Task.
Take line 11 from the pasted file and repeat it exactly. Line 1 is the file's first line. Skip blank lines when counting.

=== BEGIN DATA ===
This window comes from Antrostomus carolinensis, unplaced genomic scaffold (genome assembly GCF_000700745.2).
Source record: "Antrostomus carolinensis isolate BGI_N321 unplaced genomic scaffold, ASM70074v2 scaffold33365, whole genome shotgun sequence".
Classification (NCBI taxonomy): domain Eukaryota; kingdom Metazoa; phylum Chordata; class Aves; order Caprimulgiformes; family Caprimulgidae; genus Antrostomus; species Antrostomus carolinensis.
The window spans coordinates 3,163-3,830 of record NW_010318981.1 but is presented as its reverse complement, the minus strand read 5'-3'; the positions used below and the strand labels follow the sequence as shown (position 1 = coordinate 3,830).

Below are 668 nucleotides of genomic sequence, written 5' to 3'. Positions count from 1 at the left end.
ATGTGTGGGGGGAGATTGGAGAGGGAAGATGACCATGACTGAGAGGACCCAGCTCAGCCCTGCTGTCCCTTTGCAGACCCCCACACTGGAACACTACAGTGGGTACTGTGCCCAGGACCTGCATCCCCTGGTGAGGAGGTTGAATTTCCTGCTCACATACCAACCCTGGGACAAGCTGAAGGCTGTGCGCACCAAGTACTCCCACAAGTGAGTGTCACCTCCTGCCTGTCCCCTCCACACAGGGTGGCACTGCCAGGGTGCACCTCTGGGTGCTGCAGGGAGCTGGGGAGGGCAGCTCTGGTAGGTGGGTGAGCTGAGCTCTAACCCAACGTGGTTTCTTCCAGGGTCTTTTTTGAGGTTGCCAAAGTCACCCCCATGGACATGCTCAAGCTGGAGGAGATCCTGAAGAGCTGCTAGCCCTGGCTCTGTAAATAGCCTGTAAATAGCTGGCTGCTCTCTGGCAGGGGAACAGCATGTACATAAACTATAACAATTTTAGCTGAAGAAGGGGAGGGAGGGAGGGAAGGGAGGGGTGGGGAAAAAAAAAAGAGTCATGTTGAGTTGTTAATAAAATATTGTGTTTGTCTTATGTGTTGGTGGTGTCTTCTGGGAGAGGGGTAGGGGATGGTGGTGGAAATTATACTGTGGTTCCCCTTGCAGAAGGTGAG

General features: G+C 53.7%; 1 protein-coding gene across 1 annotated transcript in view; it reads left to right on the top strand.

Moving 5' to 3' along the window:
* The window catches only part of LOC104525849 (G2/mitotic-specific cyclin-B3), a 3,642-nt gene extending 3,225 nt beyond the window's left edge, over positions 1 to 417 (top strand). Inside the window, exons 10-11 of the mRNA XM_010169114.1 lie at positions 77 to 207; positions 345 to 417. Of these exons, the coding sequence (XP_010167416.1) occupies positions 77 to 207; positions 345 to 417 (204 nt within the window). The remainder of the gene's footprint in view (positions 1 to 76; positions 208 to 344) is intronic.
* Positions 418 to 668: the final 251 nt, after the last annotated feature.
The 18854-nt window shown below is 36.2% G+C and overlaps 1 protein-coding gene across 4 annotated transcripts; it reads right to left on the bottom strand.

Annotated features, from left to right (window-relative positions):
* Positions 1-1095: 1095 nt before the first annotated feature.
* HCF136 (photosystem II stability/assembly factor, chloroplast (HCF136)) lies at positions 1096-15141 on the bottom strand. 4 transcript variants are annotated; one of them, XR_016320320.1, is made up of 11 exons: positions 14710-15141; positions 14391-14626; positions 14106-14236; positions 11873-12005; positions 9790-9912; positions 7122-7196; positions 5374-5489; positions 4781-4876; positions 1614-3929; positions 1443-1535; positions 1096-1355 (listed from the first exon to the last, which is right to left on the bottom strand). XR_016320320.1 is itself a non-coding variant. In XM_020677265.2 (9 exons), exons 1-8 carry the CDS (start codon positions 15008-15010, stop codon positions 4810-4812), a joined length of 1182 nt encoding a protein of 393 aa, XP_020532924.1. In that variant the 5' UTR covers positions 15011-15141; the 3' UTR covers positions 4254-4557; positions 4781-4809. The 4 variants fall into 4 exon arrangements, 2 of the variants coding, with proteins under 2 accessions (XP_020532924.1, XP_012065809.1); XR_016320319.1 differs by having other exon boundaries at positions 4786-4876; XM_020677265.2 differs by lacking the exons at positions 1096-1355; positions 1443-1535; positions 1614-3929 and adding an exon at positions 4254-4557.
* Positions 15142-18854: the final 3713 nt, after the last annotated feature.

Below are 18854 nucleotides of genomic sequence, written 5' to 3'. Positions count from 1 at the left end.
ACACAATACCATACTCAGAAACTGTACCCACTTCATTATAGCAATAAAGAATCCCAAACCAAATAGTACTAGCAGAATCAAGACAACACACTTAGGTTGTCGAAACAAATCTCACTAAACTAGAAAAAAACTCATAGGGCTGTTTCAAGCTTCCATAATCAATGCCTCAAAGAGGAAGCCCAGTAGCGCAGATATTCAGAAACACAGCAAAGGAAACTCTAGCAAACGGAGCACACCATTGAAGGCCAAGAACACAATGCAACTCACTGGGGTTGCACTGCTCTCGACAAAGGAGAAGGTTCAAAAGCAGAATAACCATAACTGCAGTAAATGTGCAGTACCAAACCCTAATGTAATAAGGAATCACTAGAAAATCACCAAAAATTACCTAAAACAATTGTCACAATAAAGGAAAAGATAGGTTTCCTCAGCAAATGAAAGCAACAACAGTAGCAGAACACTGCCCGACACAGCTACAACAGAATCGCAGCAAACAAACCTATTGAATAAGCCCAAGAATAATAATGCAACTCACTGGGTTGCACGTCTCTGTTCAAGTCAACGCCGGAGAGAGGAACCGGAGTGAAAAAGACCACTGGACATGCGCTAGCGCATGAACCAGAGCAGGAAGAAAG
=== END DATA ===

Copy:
The 18854-nt window shown below is 36.2% G+C and overlaps 1 protein-coding gene across 4 annotated transcripts; it reads right to left on the bottom strand.